-Finally, the synergy between chemical demulsification and electrocoalescence to separate oil and water has been investigated at small scale (2 milliliters) and at high temperature at Ugelstad Laboratory. This study was made possible by developing a new set-up to recreate the electrical field applied in an industrial separator and new Nuclear Magnetic Resonance procedures which allow to follow-up oil-water separation. It was shown that, in absence of chemical demulsifiers, there is a critical electric field strength from which the separation is not improved even if the field strength is increased. When electrocoalescence is applied in combination with chemical demulsification, the separation is synergistically improved only at low electric field strength. Above a given field, the electric field dominates the separation efficiency. The data obtained from this technique have been compared with results obtained using other techniques designed to assess oil-water separation. It appears that, even if the different techniques provide similar trends, differences exist that seems to be related to the sample preparation methods (emulsification conditions).
Since its start-up, research partners have reported the results and conclusions obtained in the project to the sponsors bi-annually. 9 scientific articles were published, and 2 are in the process to be submitted 1 Post-doctor and 2 master students have been educated in the program, as well as 2 PhD students. The results will allow a better description and simulation of oil-water separation process.
The results have allowed to develop new techniques and obtaining new knowledge on oil-water systems. We anticipate they will allow to improve separation strategies.
A new algorithm to measure the interfacial tension in presence of electric field.
Improvement of a modeling technique, Dissipative Particle Dynamics, considering of electric field on the interface. The two improvements will allow new scientific investigations.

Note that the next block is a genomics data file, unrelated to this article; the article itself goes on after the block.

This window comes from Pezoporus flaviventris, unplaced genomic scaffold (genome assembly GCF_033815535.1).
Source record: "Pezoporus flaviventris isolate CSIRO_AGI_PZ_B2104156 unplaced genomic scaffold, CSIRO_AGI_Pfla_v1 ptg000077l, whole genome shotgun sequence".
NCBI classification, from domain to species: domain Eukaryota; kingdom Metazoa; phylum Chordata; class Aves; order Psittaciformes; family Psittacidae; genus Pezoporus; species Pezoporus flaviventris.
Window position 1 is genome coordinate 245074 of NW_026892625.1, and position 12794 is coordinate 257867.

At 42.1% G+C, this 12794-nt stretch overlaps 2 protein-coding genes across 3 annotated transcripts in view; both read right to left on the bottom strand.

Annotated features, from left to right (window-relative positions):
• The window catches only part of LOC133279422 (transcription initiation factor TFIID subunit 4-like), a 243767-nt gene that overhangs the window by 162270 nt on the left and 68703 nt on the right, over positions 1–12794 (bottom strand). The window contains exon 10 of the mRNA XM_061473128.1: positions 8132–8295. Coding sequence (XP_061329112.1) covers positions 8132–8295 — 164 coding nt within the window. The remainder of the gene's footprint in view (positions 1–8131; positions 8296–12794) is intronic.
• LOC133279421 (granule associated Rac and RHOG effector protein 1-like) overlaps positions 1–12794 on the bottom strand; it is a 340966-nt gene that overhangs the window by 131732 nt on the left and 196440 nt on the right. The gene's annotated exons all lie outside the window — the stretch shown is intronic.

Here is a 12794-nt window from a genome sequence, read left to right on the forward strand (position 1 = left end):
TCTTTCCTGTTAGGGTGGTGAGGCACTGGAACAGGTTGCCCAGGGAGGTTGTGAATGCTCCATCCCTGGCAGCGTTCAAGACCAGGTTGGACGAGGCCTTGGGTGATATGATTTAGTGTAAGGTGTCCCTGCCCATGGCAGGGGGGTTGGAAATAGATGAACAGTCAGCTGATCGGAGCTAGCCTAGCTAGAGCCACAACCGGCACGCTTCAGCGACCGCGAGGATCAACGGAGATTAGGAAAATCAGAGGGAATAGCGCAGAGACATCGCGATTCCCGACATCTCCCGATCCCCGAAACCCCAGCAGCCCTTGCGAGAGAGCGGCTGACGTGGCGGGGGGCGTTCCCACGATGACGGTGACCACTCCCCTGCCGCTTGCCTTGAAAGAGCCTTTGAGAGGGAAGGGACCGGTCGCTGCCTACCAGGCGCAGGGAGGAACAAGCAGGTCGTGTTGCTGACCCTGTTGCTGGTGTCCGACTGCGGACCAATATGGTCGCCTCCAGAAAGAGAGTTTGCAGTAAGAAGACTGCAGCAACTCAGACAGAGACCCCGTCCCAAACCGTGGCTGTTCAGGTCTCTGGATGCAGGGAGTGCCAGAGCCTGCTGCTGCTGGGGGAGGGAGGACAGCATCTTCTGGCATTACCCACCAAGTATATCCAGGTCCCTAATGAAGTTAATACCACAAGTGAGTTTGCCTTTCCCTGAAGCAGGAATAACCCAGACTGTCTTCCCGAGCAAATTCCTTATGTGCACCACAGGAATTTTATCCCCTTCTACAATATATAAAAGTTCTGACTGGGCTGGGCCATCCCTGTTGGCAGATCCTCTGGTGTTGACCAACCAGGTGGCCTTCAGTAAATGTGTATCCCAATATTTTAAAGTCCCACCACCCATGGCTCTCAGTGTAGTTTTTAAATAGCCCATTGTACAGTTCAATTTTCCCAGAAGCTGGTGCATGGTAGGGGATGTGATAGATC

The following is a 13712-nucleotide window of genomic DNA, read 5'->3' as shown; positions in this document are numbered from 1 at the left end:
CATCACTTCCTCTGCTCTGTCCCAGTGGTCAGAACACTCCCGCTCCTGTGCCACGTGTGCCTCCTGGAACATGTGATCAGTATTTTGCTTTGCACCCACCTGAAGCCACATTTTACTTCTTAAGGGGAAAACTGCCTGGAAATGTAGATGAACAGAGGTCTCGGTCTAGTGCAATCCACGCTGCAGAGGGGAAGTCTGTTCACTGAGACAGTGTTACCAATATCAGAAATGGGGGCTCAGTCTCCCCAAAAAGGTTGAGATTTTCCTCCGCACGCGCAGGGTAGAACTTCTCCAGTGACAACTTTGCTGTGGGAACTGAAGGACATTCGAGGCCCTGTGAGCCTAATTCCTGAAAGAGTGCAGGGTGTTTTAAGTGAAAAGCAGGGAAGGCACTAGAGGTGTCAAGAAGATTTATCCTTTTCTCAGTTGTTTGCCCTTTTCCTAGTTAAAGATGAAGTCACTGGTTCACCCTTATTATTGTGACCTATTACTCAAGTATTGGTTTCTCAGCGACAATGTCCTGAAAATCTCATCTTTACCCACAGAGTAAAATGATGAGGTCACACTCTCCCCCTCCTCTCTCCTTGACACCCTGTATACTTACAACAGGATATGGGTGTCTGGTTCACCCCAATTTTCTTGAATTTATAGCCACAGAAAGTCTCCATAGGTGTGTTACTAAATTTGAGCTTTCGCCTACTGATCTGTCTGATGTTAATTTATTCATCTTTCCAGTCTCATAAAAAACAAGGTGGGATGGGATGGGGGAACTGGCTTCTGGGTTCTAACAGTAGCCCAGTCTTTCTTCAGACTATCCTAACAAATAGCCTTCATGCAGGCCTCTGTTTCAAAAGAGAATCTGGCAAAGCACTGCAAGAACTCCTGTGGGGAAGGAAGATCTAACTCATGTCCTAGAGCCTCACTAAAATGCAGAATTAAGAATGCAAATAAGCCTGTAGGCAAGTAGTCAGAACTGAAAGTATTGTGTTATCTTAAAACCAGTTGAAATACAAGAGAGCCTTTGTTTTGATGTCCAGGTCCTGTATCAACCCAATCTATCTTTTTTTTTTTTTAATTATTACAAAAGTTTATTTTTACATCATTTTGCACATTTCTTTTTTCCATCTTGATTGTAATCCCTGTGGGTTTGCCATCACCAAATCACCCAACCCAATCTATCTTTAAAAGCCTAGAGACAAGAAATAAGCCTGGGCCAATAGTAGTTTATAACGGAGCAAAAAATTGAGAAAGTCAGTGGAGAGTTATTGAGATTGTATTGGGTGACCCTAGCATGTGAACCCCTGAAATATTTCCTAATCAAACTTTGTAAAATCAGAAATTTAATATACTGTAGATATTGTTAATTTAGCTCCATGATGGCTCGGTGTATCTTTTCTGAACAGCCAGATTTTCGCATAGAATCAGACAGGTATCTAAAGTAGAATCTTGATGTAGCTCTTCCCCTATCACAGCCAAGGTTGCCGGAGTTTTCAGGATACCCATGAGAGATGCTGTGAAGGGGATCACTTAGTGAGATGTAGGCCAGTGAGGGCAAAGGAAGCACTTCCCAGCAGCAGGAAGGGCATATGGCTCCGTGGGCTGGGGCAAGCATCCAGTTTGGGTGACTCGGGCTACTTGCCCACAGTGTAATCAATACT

New NMR techniques to follow up oil-water separation. They can be implemented by the Norwegian-company Anvendt Teknologi.
Structure of the asphaltene layer at the interface, its rheological properties, and the influence of demulsifiers.
Improved adsorption of asphaltenes onto droplets in presence of electric field.
Determination of the attraction and the merger between two droplets when an electric field is applied.
The range of improvement of separation by combining chemical demulsification and electrocoalescence is determined.
Water-in-oil emulsions (w/o) are formed during production, transport, and processing of petroleum crude oils and will impose a separation problem. The need to improve separation efficiency is accelerated by large water volumes, environmental constraints, subsea concept Development and low oil prices.
The current project combines modelling and experimental activities in Norway and internationally. It aims at a better understanding of complex petroleum systems and to develop new separation strategy combining chemicals and electrocoalescers. The results will be integrated in separation modelling, instrument development and for new environmental-friendly chemicals.
The project will have Ugelstad Laboratory as host institution but will be conducted in collaboration with several experts in separation and colloid chemisty:
-Dr. Morad Amarzguioui and Erik Bjorklund, specialists in the field of electrostatic separation instumentation and large scale experiments, Wärtsilä Oil and Gas, Oslo.
-Prof. Kenneth Knudsen, neutron techniques, IFE, Kjeller.
-Dr. Geir Sørland, NMR method development, Anvendt Teknologi A/S, Trondheim.
-Prof. Jan Vermant, interfacial phenomena, ETH Zurich, Switzerland.
-Prof. Zhenghe Xu, colloid chemistry and emulsion technology, University of Alberta, Canada.
-Prof. Roar Skartlien, Modelling, IFE/UL.
This project is based on competence from two former programs:
-Increased Energy Savings in Water/Oil Separation Through Advanced Fundamental Emulsion Paradigms, KPN Petromaks number 207538.
-The Multiphase Flow Assurance Centre, SFI number 174974/I30
The activities of the proposal will be complimentary to and support for the research impact in the centre for research-based innovation (SFI) "Subsea Processing and Production (SUBPRO)" number 237893 in which Ugelstad Laboratory is one of the key partners.T